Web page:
Jonathan Cohn

Too Much Government Spending? Tell It to These People

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The new income statistics from the Census Bureau paint a grim picture, with 43.6 million people living in poverty. But it could be a lot worse. According to analysis from the Center on Budget and Policy Priorities, extensions of unemployment insurance kept an additional 3.3 million jobless people from falling into poverty. The Center's Arloc Sherman explains:

Total unemployment benefit payments increased by fully $78 billion (154 percent) in 2009, reflecting both a massive influx of laid-off workers qualifying for help and temporary changes made to the program in the 2009 Recovery Act and other legislation. The Recovery Act raised jobless benefits by $25 per week (the increase expired June 2) and, together with other legislation, gave additional weeks of benefits to long-term jobless workers.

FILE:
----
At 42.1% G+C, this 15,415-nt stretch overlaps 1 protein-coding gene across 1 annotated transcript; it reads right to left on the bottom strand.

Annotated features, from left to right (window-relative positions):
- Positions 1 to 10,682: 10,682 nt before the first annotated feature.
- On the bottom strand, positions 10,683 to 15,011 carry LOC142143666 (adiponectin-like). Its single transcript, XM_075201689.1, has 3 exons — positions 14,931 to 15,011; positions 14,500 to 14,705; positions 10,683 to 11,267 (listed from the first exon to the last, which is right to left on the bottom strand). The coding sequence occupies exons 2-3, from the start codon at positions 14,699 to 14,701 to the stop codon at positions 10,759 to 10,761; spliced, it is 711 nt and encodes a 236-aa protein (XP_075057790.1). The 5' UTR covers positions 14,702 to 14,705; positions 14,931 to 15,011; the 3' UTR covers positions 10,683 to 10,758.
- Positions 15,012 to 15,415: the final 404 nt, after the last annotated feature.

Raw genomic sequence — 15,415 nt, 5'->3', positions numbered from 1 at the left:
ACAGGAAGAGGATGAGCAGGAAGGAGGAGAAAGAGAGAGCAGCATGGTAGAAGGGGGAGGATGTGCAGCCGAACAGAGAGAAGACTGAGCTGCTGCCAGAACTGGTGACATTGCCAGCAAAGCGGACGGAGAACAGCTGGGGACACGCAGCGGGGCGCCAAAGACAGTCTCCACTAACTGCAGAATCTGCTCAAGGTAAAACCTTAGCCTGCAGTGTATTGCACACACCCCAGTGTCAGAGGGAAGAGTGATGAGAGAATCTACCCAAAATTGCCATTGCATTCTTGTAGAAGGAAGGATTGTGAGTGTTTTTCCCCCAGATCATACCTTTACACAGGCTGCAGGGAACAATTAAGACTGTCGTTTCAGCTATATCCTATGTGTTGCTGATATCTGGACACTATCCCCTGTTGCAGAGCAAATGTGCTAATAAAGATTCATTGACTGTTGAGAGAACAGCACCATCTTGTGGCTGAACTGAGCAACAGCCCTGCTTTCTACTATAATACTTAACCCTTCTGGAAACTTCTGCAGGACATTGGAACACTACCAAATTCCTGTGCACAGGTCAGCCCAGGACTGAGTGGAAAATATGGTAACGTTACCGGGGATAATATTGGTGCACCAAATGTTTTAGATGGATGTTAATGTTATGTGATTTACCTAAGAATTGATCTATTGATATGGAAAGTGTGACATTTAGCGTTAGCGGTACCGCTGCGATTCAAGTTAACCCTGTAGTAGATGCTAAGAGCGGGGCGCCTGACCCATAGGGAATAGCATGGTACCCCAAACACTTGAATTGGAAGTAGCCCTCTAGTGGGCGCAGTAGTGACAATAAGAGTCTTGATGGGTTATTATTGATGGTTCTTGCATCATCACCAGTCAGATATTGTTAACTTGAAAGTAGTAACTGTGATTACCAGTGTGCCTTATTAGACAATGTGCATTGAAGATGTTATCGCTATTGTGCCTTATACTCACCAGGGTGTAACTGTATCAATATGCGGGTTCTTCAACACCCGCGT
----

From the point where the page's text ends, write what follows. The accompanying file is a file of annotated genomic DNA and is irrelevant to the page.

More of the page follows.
And that actually understates the extent to which government kept people out of poverty during the recession. Census income figures don't include refundable tax credits and food stamps, both of which the Recovery Act bolstered. The Center on Budget estimates that accounting for those programs would have reduced the poverty ranks by a few million more, although it's hard to calculate a precise figure right now.

In other words, the income picture is actually a bit less grim than the official income statistics suggest. And it's because of all that dreaded government spending.

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